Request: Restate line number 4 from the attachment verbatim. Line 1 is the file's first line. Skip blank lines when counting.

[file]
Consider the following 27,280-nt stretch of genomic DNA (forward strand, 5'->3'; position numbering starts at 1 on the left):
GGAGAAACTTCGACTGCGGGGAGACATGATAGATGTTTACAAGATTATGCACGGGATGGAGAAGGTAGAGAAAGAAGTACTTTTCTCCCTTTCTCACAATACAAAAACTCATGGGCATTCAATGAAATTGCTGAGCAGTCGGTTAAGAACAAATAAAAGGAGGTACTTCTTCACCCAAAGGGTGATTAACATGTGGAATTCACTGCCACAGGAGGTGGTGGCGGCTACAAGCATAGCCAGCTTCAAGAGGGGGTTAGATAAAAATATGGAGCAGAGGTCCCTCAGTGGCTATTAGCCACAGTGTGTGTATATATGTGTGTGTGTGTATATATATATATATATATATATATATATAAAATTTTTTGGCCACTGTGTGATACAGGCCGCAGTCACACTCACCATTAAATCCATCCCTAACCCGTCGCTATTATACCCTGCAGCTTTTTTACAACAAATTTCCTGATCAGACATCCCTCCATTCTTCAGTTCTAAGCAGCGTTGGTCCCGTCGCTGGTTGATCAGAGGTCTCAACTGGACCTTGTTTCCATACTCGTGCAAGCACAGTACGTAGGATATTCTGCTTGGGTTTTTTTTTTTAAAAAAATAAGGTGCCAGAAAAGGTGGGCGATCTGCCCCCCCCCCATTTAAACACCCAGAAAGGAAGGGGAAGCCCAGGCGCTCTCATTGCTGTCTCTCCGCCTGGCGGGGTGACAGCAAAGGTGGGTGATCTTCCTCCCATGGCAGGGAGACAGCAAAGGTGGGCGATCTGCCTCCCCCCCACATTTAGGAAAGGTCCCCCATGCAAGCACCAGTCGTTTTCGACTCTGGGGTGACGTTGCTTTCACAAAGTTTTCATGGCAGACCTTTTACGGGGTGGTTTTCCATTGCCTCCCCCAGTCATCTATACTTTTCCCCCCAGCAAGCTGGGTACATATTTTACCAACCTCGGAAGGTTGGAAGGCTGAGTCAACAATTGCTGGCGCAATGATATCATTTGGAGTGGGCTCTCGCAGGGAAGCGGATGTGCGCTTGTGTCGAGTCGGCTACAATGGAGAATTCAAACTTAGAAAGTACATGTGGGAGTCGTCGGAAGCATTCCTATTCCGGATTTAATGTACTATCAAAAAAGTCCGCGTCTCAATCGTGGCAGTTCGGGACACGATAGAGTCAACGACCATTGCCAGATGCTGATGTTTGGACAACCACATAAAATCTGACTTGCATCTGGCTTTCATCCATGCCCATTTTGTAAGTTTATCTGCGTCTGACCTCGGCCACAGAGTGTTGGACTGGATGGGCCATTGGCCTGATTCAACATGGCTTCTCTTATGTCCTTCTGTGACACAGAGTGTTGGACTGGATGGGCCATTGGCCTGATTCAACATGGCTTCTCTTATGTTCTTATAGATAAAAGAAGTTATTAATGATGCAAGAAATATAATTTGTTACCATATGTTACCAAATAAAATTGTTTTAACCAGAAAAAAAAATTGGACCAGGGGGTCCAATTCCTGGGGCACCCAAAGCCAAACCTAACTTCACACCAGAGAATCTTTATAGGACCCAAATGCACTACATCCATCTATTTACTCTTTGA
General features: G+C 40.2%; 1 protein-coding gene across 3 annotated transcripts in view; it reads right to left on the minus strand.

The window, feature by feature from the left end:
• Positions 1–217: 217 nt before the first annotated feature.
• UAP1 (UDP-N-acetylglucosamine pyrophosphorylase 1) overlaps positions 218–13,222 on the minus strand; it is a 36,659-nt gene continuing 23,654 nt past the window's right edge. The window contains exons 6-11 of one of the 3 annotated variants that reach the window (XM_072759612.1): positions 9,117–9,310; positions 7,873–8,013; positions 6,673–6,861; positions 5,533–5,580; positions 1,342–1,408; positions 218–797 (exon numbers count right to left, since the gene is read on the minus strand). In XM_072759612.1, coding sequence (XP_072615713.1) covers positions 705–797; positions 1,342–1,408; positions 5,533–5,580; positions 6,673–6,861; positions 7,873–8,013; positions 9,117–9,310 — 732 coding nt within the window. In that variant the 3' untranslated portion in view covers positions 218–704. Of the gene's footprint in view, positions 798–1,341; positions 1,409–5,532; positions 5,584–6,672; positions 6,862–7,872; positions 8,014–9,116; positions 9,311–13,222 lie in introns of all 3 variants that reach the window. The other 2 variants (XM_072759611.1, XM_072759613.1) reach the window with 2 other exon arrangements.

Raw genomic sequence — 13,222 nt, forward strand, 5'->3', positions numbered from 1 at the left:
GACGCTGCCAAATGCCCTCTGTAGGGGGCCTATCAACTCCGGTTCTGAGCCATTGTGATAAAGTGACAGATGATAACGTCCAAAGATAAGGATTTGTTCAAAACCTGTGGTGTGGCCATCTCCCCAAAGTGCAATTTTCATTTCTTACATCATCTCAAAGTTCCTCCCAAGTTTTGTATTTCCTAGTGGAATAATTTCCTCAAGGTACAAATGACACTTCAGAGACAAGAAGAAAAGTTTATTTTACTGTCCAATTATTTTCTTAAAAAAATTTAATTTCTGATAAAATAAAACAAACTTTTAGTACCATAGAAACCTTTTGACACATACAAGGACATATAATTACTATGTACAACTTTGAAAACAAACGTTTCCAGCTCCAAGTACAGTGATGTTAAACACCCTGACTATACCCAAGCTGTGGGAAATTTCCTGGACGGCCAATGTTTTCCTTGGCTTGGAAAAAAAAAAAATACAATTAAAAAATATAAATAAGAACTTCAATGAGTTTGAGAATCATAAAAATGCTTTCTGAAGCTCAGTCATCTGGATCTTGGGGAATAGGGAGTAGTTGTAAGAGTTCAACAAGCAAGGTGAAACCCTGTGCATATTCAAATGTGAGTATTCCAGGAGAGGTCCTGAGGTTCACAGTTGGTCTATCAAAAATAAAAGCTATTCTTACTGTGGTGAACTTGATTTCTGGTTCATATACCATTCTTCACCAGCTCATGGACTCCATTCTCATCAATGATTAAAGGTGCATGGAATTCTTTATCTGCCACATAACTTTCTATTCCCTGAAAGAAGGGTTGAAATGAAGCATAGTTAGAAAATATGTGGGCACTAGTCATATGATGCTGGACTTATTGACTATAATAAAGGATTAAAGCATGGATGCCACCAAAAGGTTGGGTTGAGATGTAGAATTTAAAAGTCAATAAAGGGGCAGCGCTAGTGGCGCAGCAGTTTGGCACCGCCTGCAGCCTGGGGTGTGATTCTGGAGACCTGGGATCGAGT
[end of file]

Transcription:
The window, feature by feature from the left end: